Appointment of a Guardian Ad Litem

Appointment of a Guardian Ad Litem


If you have minor children and are going through a divorce in the state of New Jersey, you may have concerns regarding child custody and how much time you will be able to have with your children following your divorce. Oftentimes, parents are unable to reach an agreement regarding the child custody arrangement, even after multiple discussions with each other. In these cases, a court may use their discretion and appoint what is known as a guardian ad litem. While it may seem confusing that a stranger will make decisions regarding how much time you spend with your child, the duties of a guardian ad litem can actually help ensure that the best interests of the child are met.


Guardian Ad Litem Appointment


A family court in the state of New Jersey may appoint a guardian ad litem. This is a neutral third party who does not act on behalf of either parent but rather in the legal best interest of a minor child, specifically with regard to custody in the case of a divorce. It is important to note that neglect and abuse do not need to be present in order for the court to appoint a guardian ad litem. In fact, a court will often appoint a guardian ad litem when the parents of a child can not come to an agreement regarding child custody arrangements following the divorce.




Understanding the Scope of a Guardian Ad Litem’s Duties


While a guardian ad litem does have wide discretion with regards to determining the best interest of a child, their power is not unlimited. A guardian ad litem does have the ability to investigate and make determinations regarding the living conditions, family relationships, emotional and physical well-being, and background of the child in order to make a suggestion to the court regarding the child custody arrangement following a divorce. A guardian ad litem may ask friends and family members personal questions or even visit the child’s school to truly understand their living conditions and environment. At the end of their investigation, they will provide a recommendation to the court regarding how they feel the child custody should be divided among the parents and how visitation should occur.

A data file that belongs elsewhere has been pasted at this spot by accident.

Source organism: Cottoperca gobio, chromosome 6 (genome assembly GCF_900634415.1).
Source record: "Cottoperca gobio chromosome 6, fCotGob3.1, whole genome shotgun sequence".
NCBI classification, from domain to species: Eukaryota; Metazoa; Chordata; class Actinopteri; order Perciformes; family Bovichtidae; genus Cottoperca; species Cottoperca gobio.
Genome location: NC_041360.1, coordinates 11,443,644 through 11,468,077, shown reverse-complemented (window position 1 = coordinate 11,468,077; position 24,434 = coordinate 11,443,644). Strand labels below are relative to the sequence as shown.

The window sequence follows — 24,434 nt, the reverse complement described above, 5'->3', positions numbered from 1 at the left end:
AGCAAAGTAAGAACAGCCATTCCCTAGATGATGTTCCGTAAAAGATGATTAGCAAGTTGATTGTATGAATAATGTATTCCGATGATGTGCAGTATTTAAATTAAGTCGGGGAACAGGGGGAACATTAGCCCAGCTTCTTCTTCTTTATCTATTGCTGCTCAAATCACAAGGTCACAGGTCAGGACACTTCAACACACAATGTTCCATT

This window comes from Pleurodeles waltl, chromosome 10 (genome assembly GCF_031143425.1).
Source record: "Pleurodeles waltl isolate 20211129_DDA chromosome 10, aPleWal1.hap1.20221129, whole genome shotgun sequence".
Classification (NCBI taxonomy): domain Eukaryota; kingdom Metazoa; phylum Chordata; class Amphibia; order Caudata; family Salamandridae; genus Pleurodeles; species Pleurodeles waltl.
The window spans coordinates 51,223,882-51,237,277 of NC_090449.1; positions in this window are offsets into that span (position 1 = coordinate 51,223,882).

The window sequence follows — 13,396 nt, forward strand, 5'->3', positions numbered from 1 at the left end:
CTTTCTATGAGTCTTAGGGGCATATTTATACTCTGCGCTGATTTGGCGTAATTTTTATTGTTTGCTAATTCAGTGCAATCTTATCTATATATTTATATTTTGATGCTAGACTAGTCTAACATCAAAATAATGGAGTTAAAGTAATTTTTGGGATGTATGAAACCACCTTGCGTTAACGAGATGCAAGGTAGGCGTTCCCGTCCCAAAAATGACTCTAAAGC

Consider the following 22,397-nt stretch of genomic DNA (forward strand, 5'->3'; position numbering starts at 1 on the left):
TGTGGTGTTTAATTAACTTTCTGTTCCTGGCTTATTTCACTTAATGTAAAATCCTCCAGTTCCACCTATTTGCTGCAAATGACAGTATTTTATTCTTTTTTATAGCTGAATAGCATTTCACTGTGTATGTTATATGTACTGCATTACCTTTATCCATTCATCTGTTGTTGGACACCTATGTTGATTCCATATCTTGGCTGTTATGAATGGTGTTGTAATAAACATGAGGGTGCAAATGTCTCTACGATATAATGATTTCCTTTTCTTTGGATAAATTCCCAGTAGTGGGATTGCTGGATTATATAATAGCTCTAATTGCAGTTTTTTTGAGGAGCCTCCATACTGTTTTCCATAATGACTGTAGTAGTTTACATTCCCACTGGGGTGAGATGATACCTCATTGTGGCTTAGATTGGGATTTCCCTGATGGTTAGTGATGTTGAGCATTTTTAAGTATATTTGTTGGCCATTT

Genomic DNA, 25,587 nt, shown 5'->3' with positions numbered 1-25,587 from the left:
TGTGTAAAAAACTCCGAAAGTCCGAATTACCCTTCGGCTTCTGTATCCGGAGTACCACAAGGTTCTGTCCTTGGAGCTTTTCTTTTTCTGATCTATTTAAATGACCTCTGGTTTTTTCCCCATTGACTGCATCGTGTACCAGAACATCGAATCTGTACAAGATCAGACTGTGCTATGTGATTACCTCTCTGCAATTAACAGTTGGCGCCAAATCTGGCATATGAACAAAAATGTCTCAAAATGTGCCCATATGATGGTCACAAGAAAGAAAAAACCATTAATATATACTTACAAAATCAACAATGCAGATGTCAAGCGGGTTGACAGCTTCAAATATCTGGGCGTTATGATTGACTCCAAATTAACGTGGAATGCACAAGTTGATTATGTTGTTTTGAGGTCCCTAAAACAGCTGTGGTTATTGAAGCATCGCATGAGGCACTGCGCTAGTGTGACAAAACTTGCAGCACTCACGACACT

Rejecting a Guardian Ad Litem’s Decision 


The guardian ad litem’s report does not have to be adopted as a matter of law. In fact, each parent has the right to present to the court their own child custody arrangement, and explain why this would be in the best interest of the child. Each parent may present witnesses and any relevant evidence that illustrates why the recommendation provided to the court from the guardian ad litem is truly not in the best interest of the child. The judge will make the final decision regarding the child custody arrangements and visitation schedule after hearing all evidence.


Contact an Experienced Family Law Attorney


If the court has appointed a guardian ad litem in your case, you may feel as if you are being investigated for neglect or abuse of your child Be assured that this is not the case. A guardian ad litem only acts in the best interest of the child. However, the experience can be frustrating and challenging. If you are in the process of a divorce, contact an experienced family law attorney to help you through it. Call our legal team at Giro Law at 201-690-1642 today.



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